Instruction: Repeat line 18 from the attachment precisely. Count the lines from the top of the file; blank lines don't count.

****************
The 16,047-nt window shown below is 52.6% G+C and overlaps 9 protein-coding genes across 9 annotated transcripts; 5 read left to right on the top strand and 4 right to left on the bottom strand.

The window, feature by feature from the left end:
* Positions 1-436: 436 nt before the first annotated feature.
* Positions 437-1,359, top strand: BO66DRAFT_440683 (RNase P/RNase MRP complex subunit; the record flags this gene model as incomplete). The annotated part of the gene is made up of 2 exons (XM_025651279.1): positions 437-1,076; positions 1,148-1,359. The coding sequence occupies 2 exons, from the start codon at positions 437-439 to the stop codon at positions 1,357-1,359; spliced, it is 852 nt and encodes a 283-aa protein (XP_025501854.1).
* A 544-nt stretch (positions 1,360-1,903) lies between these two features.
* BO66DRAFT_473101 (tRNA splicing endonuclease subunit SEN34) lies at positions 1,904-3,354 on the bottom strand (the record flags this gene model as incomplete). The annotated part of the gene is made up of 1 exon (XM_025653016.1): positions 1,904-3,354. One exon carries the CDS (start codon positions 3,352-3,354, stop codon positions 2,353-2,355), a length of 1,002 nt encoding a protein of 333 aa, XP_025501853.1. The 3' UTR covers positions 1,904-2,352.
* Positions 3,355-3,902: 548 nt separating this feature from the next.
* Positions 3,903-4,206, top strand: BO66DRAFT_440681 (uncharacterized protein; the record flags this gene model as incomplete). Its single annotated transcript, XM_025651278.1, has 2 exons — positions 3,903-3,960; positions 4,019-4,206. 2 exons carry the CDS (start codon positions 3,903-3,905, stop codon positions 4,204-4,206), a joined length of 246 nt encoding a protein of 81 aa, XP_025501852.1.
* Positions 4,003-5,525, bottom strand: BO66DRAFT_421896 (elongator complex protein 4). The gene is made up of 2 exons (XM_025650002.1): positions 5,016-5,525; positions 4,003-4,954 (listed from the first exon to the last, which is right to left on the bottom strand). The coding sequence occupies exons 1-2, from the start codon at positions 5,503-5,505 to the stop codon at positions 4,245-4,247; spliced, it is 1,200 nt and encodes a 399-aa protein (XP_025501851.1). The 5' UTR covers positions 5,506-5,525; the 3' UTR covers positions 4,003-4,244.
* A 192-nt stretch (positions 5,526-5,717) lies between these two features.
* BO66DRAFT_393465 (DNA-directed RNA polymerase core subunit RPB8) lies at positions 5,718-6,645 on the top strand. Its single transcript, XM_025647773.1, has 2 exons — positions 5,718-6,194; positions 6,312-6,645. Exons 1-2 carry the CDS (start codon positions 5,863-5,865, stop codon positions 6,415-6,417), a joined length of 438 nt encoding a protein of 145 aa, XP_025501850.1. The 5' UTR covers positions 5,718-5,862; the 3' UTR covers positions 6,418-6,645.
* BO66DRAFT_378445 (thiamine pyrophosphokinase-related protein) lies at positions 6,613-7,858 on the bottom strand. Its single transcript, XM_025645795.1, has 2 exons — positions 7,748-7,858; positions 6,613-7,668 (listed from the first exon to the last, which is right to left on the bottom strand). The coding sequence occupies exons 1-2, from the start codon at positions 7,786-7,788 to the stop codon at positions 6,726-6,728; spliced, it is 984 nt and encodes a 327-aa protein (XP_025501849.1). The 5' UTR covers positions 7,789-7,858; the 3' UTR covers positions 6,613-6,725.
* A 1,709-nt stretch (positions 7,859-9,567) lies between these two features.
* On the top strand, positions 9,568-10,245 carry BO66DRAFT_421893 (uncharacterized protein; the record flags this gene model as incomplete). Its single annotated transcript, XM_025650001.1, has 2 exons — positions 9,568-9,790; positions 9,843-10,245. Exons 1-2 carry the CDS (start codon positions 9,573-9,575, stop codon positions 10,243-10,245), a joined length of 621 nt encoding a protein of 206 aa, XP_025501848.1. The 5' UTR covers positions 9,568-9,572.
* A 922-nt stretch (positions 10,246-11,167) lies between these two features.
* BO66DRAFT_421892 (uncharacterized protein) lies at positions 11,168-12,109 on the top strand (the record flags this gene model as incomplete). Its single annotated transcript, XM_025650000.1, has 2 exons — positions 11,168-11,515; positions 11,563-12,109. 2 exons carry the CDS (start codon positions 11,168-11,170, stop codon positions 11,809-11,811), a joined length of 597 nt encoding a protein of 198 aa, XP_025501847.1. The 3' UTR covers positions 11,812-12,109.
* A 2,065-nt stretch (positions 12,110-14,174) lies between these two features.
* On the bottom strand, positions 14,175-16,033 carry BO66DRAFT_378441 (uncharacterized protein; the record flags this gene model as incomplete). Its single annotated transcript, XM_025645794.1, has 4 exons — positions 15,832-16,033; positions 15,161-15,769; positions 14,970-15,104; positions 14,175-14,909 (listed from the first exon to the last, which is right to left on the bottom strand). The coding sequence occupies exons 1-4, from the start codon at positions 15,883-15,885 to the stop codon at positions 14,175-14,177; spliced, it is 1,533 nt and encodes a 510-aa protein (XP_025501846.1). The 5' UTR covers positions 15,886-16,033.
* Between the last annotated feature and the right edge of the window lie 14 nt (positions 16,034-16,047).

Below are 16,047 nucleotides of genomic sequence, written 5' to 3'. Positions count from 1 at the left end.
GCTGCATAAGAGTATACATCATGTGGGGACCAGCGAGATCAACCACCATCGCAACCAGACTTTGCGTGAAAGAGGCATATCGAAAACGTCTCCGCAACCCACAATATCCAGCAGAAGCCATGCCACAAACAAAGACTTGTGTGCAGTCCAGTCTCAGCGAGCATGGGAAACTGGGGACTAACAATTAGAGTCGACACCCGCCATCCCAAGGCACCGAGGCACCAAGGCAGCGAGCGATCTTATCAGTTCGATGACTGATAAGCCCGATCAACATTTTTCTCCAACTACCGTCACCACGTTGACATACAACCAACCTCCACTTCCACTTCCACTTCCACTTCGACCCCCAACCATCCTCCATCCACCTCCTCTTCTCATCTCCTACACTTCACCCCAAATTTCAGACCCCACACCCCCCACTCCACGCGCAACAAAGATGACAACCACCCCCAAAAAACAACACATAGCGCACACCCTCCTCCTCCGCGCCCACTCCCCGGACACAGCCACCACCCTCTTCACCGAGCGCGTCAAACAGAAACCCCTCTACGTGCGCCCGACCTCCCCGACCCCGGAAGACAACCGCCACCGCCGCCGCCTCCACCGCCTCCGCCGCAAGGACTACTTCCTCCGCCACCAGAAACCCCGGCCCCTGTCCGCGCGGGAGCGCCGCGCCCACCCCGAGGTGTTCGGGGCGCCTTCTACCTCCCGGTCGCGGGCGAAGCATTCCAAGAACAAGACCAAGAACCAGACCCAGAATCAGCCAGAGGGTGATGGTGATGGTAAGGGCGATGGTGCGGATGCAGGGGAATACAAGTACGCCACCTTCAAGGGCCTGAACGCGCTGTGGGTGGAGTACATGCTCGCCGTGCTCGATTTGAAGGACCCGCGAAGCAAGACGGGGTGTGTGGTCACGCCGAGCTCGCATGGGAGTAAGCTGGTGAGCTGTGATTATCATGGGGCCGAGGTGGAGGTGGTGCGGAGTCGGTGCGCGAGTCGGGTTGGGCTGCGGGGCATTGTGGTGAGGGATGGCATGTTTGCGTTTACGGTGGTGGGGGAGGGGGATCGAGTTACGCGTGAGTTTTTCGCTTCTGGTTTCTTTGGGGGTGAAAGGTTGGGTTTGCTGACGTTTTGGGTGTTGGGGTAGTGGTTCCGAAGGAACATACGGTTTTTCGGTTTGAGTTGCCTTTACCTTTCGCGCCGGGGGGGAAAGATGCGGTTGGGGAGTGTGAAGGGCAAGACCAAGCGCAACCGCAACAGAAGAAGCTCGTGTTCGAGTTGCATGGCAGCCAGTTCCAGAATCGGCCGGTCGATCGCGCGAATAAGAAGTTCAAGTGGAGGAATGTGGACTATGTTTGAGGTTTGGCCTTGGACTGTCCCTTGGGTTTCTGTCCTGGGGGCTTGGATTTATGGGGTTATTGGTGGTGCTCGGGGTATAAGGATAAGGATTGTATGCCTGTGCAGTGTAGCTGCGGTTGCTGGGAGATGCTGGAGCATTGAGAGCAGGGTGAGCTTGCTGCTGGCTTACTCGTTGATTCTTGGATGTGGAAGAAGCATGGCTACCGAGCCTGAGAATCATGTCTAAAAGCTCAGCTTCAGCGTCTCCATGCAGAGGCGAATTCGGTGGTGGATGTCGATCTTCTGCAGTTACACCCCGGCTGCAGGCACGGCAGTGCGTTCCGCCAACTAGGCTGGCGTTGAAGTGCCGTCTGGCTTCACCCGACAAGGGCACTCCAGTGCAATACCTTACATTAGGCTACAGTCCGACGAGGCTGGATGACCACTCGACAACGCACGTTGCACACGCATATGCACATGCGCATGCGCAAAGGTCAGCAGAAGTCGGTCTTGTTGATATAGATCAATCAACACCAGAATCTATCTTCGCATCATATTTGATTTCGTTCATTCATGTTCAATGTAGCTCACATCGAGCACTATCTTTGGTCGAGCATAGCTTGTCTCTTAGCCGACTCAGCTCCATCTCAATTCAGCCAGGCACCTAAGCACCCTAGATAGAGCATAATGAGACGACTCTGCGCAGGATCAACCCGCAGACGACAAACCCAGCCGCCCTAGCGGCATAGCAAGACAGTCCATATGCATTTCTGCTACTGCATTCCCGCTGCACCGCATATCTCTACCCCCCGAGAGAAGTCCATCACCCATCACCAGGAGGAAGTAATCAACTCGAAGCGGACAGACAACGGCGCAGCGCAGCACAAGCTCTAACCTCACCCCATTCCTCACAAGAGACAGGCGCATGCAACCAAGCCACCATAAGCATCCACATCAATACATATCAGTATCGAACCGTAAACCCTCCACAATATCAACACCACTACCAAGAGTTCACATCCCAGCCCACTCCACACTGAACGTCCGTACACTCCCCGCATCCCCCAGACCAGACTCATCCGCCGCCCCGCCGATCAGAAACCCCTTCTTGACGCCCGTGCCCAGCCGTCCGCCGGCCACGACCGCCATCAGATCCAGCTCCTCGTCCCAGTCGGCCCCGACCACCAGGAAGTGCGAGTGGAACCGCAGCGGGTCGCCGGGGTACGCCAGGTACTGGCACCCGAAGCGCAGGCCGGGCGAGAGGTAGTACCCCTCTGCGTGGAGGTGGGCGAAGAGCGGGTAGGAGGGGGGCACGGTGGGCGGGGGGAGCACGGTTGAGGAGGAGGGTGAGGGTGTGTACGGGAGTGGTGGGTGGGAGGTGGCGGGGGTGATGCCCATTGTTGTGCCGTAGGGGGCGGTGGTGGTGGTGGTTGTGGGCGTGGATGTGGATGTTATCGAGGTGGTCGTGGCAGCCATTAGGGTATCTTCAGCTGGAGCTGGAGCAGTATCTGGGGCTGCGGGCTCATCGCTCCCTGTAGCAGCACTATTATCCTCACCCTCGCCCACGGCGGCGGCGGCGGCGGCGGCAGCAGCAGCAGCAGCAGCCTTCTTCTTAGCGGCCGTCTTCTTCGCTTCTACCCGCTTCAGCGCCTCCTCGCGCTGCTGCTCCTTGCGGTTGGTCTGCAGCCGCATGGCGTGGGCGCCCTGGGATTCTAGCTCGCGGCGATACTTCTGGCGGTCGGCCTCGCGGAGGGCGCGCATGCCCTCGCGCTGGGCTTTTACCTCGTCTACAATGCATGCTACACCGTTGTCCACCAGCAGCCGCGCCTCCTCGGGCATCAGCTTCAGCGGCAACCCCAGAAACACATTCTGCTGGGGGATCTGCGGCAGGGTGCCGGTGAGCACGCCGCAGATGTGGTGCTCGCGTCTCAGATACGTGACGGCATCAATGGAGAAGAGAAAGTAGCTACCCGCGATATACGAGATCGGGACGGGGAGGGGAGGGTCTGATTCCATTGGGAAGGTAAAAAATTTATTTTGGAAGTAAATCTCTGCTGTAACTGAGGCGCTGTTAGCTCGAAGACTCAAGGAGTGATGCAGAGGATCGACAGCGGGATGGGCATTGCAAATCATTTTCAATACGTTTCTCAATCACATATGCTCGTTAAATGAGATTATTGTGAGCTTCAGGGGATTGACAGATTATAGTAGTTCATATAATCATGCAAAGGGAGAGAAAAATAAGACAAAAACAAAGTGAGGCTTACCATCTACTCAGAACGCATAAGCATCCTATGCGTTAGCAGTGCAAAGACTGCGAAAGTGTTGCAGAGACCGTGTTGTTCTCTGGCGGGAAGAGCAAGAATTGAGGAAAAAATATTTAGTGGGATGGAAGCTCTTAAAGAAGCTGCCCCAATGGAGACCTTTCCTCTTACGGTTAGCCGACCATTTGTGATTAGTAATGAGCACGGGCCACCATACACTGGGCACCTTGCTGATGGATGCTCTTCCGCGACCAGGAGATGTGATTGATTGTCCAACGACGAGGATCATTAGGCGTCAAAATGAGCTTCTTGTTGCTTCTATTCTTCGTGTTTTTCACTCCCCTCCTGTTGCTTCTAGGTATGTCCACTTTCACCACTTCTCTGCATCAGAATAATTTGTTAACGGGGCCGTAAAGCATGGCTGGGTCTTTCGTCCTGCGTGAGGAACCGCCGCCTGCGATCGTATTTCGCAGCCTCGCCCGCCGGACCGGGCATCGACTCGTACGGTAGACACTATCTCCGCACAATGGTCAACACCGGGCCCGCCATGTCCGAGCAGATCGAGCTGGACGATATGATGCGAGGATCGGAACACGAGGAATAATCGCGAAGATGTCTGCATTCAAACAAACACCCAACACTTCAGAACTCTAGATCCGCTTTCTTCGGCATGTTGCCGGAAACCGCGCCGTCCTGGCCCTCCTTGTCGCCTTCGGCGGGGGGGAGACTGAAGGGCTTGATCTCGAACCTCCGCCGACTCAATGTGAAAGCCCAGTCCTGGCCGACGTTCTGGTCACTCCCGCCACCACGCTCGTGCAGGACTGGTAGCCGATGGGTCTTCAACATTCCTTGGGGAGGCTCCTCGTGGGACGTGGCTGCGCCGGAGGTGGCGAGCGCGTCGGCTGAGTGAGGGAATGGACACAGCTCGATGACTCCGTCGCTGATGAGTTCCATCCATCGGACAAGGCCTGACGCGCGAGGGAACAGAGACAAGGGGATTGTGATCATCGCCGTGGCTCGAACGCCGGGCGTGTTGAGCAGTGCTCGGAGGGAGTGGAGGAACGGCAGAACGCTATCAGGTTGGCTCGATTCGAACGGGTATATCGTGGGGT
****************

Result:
* On the bottom strand, positions 14,175-16,033 carry BO66DRAFT_378441 (uncharacterized protein; the record flags this gene model as incomplete). Its single annotated transcript, XM_025645794.1, has 4 exons — positions 15,832-16,033; positions 15,161-15,769; positions 14,970-15,104; positions 14,175-14,909 (listed from the first exon to the last, which is right to left on the bottom strand). The coding sequence occupies exons 1-4, from the start codon at positions 15,883-15,885 to the stop codon at positions 14,175-14,177; spliced, it is 1,533 nt and encodes a 510-aa protein (XP_025501846.1). The 5' UTR covers positions 15,886-16,033.